The picture above is of Lacey Smarr with her mom.
Lacey died on Monday from complications due to Anorexia.
More details can be read here.
I just found out about Lacey’s story, but from what I understand, the trigger was that someone in her gym class said her butt looked fat.
After that she spiraled in a short amount of time, and despite all the warning signs of an Eating Disorder, school and medical officials told Lacey’s family that Lacey did NOT have any problems. Despite her passing out at school, or throwing up in the hospital, her symptoms were ignored, and Lacey ended up dying because of the lack of education and awareness around ED’s.
In the wake of her daughter’s death, Lacey’s mother has started the Lacey Foundation to make other parents aware of the warning signs and to prevent eating disorders from going undetected, like her daughter’s.
This post is dedicated to Lacey, her family, and all the people out there struggling with an eating disorder, or those mourning the loss of a loved one who have since lost their battle with ED.
There are 23 of them every single day.
That being said,
I have some uplifting news for you as well.
Lacey will not die in vain. Her death is helping to bring ED’s further out of the darkness of taboo.
We need more education, more empathy, and the most important part, MORE MENTAL HEALTHCARE, to really get to the heart of helping people fully heal.
And to help shine light on this epidemic, I found an Indigogo Film Campaign called Just Eat.
Watch the trailer below:
From the Just Eat Indiegogo page:
Just Eat is a documentary that follows the deadliest, least funded, and most ignored mental illness in America. Eating disorders wreak havoc on millions of Americans every year, yet the misconceptions of the disease continue to hinder research progress, treatment access, and keep medical professionals uninformed.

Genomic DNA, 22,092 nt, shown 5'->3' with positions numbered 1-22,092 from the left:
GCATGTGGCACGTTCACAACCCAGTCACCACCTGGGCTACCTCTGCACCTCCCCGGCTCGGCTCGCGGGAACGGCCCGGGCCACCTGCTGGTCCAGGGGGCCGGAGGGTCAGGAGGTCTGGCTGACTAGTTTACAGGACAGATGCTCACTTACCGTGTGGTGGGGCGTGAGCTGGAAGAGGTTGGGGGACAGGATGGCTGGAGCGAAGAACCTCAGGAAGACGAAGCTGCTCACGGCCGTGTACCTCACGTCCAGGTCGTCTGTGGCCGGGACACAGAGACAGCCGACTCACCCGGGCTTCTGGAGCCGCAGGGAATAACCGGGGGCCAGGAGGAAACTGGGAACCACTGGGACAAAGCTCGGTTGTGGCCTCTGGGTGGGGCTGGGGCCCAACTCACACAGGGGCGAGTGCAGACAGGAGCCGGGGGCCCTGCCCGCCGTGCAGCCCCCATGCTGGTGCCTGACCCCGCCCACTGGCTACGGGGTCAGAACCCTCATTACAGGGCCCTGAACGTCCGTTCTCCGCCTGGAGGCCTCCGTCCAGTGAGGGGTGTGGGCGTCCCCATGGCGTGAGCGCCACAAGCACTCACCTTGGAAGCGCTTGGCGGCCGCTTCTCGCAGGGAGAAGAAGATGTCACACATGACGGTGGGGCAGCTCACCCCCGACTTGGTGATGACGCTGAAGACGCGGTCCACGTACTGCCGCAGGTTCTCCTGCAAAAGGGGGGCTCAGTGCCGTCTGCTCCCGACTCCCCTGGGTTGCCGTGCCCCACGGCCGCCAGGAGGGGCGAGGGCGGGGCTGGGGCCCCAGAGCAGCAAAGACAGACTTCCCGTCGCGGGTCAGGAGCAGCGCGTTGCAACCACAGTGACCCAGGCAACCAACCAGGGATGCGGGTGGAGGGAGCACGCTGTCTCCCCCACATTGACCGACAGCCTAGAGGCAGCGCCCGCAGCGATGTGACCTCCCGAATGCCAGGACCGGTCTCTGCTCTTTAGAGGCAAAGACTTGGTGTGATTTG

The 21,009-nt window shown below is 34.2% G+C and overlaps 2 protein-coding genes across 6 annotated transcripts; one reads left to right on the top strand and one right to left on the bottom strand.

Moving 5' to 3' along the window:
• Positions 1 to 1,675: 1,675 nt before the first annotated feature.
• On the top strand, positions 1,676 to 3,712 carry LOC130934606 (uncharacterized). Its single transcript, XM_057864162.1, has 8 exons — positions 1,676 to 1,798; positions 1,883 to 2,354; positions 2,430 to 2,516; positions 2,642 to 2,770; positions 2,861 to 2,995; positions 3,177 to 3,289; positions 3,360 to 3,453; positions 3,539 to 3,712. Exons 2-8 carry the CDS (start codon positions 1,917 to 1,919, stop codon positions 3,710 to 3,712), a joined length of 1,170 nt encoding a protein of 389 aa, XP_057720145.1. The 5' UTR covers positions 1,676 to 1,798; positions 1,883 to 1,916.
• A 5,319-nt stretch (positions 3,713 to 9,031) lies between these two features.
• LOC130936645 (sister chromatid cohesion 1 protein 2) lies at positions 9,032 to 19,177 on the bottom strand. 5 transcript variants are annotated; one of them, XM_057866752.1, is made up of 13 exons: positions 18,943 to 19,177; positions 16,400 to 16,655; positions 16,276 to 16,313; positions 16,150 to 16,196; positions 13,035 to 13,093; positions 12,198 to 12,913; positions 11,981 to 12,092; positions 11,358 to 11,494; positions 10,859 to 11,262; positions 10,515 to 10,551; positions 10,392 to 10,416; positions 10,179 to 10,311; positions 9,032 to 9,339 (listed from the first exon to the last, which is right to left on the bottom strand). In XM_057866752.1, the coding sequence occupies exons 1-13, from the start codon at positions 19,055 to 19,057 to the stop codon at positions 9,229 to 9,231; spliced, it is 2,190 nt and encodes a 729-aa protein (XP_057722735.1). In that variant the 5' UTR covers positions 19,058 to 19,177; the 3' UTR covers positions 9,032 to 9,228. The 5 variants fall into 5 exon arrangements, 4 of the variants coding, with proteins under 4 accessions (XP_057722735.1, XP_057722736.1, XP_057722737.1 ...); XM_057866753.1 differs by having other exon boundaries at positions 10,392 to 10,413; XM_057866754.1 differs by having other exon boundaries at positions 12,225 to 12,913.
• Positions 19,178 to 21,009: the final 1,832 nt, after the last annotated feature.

The film enters the world of two individuals fighting a war in their minds and bodies. Through the personal stories of those living with their disease, we learn of the hope that treatment provides, as well as the difficulty in obtaining proper care.
Deconstructing the myths around eating disorders helps bring reality closer.
The truth is eating disorders affect both men and women. For females of African-American, Asian-American, Hispanic, and White descent, the overall prevalence of eating disorders is equal. Taking the focus off stereotypes and turning it towards the facts will create the awareness necessary to tackle this epidemic.
Anorexics are likely to die at a rate of 18x their peers if they are diagnosed in their 20’s, making it by far the most deadly mental illness. Over 4% of all Americans will have an eating disorder in their lifetime.
We know that this is a high rate of incidence, yet why in 2011 did the National Institute of Health spend $84 per afflicted individual with schizophrenia compared with only $0.93 per afflicted with eating disorders?
Just Eat will face the facts and ask the questions: Why is the deadliest mental illness the least funded and the most ignored?
Now to the real question…
How can regular people like you and me bring a stop to this epidemic?
First we need to BAN FAT TALK.
Someone told Lacey she looked fat in her gym clothes, and this incident is what pushed her over the edge into full blown ED.
We need to remove language like this from our lexicon. Children learn from adults, therefore it is OUR responsibility to love ourselves. Once we do this, our children will follow suit.
I found these cool lists online.
Remember, if it’s difficult to love you for your own benefit…
Try loving yourself to help do your part at putting a stop to future people like Lacey.
Want to help out and donate to the film project?
If you or someone you know is struggling with an eating disorder, here are a list of very helpful websites:
National Eating Disorders Association (www.nationaleatingdisorders.org)
Men Get EDs Too (www.mengetedstoo.co.uk)
Binge Eating Disorder Association (www.bingeeatingdisorder.com)
NEDA Helpline: 800-931-2237